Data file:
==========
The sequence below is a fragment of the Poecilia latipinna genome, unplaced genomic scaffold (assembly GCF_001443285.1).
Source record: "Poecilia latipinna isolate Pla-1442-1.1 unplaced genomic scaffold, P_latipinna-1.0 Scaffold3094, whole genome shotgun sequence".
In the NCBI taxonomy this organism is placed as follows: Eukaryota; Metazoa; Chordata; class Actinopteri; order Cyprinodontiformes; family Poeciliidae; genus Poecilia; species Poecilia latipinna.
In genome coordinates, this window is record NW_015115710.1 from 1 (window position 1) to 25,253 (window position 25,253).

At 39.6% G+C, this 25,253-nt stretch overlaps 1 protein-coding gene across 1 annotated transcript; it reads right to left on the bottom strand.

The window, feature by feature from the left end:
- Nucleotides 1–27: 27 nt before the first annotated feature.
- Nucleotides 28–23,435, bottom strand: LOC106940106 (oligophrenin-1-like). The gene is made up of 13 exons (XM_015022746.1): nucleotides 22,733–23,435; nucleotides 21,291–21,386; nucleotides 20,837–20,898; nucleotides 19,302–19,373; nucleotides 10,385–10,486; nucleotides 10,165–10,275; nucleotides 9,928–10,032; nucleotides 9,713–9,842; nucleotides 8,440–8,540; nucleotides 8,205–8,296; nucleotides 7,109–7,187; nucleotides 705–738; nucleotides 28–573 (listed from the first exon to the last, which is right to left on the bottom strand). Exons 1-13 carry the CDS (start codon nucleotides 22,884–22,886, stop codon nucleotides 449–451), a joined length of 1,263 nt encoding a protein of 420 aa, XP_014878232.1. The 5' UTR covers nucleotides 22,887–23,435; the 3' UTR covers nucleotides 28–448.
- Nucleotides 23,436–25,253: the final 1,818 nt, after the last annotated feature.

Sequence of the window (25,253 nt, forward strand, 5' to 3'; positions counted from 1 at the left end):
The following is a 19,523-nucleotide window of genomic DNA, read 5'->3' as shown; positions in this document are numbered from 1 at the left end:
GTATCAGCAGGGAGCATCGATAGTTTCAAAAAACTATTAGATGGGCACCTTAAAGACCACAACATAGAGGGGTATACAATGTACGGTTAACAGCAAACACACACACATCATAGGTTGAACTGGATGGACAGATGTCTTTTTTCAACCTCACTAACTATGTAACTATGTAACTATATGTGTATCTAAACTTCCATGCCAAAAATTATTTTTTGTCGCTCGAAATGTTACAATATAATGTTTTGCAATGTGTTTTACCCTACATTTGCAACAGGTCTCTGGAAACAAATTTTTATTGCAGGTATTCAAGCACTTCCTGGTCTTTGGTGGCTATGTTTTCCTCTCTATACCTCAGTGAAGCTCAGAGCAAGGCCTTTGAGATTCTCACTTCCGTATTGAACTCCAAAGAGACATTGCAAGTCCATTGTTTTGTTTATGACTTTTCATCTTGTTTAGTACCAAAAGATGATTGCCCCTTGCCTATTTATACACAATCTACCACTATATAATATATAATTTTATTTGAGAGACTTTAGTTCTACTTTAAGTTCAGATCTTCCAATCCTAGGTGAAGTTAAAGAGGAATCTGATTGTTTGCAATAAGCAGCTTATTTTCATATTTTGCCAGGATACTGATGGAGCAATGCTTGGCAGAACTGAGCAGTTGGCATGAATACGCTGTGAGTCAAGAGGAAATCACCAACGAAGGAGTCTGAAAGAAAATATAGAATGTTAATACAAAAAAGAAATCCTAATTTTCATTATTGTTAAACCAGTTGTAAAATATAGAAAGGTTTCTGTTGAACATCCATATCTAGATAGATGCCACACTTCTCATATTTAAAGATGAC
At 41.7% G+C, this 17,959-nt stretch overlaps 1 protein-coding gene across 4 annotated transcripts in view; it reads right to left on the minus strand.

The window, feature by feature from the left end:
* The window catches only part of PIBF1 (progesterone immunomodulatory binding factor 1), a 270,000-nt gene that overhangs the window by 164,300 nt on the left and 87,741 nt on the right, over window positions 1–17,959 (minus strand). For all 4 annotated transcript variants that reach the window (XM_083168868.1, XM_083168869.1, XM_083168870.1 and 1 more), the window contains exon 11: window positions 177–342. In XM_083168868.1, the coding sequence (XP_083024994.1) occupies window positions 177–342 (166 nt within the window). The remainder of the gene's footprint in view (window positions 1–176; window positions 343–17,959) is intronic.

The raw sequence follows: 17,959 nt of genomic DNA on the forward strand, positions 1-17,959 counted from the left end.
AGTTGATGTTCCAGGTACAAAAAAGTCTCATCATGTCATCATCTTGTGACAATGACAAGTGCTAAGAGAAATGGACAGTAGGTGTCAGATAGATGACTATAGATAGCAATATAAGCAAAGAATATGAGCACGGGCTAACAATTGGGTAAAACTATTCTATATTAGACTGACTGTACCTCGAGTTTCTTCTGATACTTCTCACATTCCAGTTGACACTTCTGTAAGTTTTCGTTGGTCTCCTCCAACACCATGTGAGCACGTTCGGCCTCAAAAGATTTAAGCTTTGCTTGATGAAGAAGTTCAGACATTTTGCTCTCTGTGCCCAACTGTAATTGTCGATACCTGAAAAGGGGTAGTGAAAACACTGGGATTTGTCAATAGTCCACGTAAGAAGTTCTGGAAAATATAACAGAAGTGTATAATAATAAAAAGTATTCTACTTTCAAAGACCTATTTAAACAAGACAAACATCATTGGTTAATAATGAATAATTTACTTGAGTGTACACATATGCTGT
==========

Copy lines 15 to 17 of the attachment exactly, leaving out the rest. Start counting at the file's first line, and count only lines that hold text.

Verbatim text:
* The window catches only part of PIBF1 (progesterone immunomodulatory binding factor 1), a 270,000-nt gene that overhangs the window by 164,300 nt on the left and 87,741 nt on the right, over window positions 1–17,959 (minus strand). For all 4 annotated transcript variants that reach the window (XM_083168868.1, XM_083168869.1, XM_083168870.1 and 1 more), the window contains exon 11: window positions 177–342. In XM_083168868.1, the coding sequence (XP_083024994.1) occupies window positions 177–342 (166 nt within the window). The remainder of the gene's footprint in view (window positions 1–176; window positions 343–17,959) is intronic.

The raw sequence follows: 17,959 nt of genomic DNA on the forward strand, positions 1-17,959 counted from the left end.
AGTTGATGTTCCAGGTACAAAAAAGTCTCATCATGTCATCATCTTGTGACAATGACAAGTGCTAAGAGAAATGGACAGTAGGTGTCAGATAGATGACTATAGATAGCAATATAAGCAAAGAATATGAGCACGGGCTAACAATTGGGTAAAACTATTCTATATTAGACTGACTGTACCTCGAGTTTCTTCTGATACTTCTCACATTCCAGTTGACACTTCTGTAAGTTTTCGTTGGTCTCCTCCAACACCATGTGAGCACGTTCGGCCTCAAAAGATTTAAGCTTTGCTTGATGAAGAAGTTCAGACATTTTGCTCTCTGTGCCCAACTGTAATTGTCGATACCTGAAAAGGGGTAGTGAAAACACTGGGATTTGTCAATAGTCCACGTAAGAAGTTCTGGAAAATATAACAGAAGTGTATAATAATAAAAAGTATTCTACTTTCAAAGACCTATTTAAACAAGACAAACATCATTGGTTAATAATGAATAATTTACTTGAGTGTACACATATGCTGT